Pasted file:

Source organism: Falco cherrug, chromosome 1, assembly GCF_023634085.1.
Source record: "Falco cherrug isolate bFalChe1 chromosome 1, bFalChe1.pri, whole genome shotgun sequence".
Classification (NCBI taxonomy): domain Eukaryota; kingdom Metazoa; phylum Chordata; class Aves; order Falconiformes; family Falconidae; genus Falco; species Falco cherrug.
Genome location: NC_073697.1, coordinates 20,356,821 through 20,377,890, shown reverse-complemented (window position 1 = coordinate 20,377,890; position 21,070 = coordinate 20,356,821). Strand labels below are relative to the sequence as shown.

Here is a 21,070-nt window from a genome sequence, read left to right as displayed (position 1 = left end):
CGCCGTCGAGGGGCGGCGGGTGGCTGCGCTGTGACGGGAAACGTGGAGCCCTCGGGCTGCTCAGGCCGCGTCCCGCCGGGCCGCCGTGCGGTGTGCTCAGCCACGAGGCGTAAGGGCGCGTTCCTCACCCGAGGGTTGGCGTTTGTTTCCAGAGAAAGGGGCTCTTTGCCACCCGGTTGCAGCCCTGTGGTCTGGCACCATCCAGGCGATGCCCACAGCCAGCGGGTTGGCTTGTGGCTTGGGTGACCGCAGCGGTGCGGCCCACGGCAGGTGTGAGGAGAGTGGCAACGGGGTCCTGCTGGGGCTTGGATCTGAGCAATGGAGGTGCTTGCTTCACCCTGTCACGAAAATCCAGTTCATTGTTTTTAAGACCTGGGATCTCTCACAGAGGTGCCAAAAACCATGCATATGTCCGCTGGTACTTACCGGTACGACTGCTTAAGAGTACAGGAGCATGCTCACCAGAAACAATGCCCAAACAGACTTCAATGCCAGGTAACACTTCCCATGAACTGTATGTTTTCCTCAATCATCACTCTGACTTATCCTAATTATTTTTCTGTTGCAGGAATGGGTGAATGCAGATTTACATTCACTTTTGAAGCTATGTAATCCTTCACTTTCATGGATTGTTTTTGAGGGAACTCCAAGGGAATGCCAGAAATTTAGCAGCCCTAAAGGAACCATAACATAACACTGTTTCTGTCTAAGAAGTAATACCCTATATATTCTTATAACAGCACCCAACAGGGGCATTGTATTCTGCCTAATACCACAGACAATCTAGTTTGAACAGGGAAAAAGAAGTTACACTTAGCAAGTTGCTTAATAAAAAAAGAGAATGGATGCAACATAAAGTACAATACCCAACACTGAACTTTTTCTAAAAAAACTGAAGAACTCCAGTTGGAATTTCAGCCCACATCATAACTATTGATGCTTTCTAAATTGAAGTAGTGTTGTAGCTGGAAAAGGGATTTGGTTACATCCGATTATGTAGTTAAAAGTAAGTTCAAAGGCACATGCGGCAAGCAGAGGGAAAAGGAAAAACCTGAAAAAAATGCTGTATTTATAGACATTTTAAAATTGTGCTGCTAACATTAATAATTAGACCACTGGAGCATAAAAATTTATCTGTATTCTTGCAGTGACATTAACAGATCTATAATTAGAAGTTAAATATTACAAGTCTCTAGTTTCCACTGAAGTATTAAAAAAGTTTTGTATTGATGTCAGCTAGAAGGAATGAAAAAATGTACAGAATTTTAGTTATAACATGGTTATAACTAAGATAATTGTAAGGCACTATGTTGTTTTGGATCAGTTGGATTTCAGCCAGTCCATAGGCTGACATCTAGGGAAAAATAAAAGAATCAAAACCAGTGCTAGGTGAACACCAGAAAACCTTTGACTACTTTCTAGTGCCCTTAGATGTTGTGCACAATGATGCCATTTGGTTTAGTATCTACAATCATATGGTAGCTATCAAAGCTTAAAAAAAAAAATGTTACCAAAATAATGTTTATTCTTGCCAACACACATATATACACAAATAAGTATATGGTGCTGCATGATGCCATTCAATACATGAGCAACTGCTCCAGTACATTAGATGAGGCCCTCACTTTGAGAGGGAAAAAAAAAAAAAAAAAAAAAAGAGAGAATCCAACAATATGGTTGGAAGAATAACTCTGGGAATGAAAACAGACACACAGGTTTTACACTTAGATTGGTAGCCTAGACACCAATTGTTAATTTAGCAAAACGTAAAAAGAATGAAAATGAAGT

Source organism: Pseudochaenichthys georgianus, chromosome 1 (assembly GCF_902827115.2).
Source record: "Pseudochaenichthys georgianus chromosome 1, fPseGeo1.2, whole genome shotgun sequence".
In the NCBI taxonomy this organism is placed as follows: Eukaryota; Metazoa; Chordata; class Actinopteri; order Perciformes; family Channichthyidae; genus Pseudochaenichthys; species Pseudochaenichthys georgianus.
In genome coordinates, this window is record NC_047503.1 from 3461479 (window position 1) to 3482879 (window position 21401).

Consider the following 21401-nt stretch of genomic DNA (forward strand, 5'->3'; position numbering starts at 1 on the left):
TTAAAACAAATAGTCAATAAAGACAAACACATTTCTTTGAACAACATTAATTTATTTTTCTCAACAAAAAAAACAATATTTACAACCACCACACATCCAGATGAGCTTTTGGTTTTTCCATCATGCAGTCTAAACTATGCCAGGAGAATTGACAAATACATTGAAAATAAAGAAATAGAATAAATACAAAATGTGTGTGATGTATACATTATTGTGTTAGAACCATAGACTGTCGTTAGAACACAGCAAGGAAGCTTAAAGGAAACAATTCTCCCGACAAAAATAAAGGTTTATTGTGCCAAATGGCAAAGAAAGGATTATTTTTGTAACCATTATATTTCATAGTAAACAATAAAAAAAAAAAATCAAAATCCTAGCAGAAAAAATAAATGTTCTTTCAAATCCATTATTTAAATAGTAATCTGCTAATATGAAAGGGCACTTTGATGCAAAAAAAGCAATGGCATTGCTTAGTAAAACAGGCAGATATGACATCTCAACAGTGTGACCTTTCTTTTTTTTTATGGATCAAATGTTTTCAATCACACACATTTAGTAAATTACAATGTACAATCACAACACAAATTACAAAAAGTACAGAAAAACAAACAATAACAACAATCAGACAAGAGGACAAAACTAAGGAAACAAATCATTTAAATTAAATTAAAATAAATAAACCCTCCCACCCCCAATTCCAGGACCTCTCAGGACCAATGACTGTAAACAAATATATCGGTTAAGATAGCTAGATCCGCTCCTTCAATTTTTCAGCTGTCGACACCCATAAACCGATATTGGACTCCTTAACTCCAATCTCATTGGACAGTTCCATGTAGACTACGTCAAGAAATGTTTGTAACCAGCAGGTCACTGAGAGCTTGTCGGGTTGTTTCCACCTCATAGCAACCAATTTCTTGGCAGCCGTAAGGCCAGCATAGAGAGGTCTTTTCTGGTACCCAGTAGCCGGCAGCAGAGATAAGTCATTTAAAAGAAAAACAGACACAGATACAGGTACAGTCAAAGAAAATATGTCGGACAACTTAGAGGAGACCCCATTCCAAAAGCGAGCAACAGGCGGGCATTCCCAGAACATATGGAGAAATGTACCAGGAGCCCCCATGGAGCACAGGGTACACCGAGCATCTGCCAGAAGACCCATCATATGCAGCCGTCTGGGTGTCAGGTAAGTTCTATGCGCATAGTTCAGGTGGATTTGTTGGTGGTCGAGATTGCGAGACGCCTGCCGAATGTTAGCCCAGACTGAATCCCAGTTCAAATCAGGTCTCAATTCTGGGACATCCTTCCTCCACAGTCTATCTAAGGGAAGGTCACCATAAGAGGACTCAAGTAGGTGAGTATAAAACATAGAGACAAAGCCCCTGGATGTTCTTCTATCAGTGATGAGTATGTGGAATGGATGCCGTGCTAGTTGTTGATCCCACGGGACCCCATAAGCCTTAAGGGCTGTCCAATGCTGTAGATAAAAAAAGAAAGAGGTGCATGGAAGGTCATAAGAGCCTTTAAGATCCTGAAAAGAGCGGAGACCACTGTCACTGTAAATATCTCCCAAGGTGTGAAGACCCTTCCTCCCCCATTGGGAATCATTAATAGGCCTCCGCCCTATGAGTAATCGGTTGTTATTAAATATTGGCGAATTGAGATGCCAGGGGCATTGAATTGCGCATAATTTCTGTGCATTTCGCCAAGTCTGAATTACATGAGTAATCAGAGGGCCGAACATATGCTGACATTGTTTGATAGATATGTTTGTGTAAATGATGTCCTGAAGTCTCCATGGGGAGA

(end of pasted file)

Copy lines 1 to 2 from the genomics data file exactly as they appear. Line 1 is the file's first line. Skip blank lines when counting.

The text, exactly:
Source organism: Falco cherrug, chromosome 1, assembly GCF_023634085.1.
Source record: "Falco cherrug isolate bFalChe1 chromosome 1, bFalChe1.pri, whole genome shotgun sequence".